The Automatic Detective

Posted by : atcampbell | On : August 17, 2008

The Automatic Detective by A. Lee Martinez

This special meeting was held at ArmadilloCon. Our topic was The Automatic Detective, a robot mystery novel written by A. Lee Martinez, one of the authors attending the con. We had a dozen attendees, including the ArmadilloCon Fan Guest of Honor and one visitor from Dallas. Six of us had read Martinez before. Ten started the book, and eight finished.

We enjoyed the narrator, Mike Megaton, who was built to be a warrior robot but developed the “free will glitch” and turned on his creator. Some commented that his narration and adventures (particularly getting beat up often) are reminiscent of Raymond Chandler’s Philip Marlowe.  We thought his descriptions were good, and appropriate for a noir adventure. The book had a clever innovation where robots who develop free will can enroll in a grassroots program to become citizens.

Another favorite character was Lucia, a beautiful, rich, and brilliant woman who emerges as a major character. The women in our group were impressed by how well Martinez, a male author, wrote with such insight about a female.

Several members of the group commented on how well the book was written and the story flowed. As one person put it, “the film did not break.”  We loved little touches like the robot putting a child’s drawing on the door of his (empty) refrigerator, bad robots painted orange and chartreuse, and an intelligent gorilla who loves Jane Austen. We liked the pulpish but well thought out future. One person commented on the clever scientific names for places, like “the corner of Einstein and Pythagoras.” We liked the tiny alien named “Greenman”, the flying cars, the ambling cars, mutants, pilgrims from outer space, government conspiracies, and mad scientists.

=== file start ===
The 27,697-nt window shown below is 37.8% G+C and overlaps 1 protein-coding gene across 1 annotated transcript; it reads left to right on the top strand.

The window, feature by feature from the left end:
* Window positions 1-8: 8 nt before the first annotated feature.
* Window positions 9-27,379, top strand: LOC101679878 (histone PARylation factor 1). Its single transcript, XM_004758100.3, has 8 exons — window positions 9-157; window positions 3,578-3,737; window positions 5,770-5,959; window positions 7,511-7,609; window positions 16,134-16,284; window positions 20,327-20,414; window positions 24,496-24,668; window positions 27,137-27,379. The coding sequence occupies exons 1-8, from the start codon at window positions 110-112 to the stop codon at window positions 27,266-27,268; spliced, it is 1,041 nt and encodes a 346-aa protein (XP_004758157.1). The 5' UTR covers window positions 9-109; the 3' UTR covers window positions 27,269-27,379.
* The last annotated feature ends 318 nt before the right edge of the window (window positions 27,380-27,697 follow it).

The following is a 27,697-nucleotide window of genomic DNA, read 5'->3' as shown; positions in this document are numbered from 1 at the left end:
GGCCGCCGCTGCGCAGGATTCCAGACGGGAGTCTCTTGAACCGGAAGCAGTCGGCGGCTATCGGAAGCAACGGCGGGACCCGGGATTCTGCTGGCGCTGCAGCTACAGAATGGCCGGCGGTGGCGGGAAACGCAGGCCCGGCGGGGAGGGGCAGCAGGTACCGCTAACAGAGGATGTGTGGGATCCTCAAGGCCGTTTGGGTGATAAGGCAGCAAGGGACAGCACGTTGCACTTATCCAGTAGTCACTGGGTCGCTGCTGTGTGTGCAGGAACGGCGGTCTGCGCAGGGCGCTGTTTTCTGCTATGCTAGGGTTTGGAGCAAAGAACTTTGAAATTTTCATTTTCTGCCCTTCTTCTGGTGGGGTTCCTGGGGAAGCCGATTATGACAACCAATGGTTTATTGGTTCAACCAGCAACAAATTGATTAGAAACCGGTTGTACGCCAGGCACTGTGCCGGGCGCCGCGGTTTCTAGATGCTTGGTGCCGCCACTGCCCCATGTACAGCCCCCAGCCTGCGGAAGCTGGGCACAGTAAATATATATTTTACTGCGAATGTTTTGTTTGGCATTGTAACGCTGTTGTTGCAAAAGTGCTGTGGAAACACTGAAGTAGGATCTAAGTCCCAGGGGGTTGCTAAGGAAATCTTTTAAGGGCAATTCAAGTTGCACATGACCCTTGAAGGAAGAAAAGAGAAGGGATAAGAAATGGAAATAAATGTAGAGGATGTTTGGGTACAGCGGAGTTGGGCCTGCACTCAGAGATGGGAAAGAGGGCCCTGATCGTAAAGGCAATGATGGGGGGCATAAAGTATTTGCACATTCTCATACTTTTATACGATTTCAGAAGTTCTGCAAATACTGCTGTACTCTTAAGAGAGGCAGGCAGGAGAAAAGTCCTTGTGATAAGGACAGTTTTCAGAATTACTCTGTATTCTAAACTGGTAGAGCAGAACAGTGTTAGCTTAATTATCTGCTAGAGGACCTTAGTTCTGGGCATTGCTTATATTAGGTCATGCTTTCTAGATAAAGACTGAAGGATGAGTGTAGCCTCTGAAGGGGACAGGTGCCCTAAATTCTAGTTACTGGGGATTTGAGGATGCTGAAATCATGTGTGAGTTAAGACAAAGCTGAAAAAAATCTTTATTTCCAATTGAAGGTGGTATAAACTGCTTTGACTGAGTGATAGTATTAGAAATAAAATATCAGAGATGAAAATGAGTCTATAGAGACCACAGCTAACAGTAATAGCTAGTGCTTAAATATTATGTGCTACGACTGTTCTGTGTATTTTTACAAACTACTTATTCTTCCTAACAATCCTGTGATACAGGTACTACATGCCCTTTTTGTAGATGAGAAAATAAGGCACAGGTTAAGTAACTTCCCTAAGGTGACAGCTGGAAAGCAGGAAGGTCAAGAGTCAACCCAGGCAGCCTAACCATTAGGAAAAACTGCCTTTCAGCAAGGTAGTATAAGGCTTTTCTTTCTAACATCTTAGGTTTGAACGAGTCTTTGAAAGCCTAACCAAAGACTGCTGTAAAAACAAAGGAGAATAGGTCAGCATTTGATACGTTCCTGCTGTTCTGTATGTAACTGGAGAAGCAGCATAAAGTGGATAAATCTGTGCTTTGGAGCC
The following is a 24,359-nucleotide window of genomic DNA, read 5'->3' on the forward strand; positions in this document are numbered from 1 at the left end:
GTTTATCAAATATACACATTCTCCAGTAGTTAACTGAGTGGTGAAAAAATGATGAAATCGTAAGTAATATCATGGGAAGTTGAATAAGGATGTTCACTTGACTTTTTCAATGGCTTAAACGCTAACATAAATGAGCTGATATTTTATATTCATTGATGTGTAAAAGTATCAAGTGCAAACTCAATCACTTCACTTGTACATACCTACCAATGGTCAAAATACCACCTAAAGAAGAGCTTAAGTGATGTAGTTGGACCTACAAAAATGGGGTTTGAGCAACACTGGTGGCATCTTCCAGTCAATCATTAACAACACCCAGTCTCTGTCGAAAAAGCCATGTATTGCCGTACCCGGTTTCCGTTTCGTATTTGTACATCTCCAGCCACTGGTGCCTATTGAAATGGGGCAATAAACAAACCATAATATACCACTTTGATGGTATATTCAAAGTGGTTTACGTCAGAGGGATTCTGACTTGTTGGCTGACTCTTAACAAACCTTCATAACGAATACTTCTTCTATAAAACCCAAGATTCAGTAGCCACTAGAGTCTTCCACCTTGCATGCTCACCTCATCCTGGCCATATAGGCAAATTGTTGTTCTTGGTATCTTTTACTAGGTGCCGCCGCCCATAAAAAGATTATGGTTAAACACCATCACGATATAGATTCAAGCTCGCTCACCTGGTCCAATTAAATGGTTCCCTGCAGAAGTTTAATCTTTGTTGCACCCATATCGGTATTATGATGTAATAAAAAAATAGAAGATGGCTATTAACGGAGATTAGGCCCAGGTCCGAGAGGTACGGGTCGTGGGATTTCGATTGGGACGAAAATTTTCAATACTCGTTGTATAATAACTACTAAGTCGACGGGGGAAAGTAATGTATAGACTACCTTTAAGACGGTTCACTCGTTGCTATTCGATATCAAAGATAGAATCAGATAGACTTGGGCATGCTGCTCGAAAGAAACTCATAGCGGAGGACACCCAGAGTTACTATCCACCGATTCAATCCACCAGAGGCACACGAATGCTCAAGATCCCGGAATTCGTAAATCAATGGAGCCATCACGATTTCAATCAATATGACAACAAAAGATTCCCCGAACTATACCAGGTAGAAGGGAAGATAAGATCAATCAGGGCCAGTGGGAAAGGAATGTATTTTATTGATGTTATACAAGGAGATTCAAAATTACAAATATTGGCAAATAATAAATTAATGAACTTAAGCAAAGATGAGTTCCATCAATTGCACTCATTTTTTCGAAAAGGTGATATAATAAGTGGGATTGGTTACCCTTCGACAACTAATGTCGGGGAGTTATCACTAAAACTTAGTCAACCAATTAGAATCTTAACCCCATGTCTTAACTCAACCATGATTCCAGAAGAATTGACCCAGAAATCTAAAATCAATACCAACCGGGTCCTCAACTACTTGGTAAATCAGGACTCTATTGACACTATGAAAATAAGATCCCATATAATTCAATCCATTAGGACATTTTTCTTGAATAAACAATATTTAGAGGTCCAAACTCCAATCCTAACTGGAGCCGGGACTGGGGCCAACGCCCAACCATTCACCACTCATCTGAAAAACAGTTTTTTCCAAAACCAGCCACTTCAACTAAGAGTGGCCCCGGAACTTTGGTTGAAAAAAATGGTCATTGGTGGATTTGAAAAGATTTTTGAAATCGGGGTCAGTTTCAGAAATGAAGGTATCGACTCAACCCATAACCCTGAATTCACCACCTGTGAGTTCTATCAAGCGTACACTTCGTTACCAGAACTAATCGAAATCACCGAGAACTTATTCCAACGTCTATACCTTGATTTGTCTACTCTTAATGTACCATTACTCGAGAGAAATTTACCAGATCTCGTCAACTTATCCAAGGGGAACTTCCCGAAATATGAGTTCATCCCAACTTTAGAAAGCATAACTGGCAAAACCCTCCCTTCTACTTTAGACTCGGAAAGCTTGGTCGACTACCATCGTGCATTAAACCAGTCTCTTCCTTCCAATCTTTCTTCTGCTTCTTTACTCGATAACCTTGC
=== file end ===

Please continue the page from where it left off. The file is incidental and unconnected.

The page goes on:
A few of the writers in the group had some technical issues with the book. One person said the narrative voice didn’t work for her.  Another had a problem with how effectively the first-person narrative was pulled off.

We were delighted when the author dropped by near the end of the meeting to say hello. Martinez mentioned that this book came out of his love of noir films and pulp stories. He had some clever answers about the relationship between Mike and Lucia. He said that he tries to make each book different, so he’s unlikely to write a sequel. He mentioned that he’s moving to a new publisher, and he hopes to continue writing one book a year.  The woman from Dallas who attended our discussion turned out to be one of Martinez’s friends.

After the meeting, most of us went back to ArmadilloCon. Several of us went to the post-con dinner at the County Line on the Lake.

— A. T. Campbell, III